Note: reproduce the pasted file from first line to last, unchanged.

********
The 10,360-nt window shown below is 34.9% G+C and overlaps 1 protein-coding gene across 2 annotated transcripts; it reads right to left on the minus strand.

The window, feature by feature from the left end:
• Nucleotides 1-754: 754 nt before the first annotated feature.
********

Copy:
The 10,360-nt window shown below is 34.9% G+C and overlaps 1 protein-coding gene across 2 annotated transcripts; it reads right to left on the minus strand.

The window, feature by feature from the left end:
• Nucleotides 1-754: 754 nt before the first annotated feature.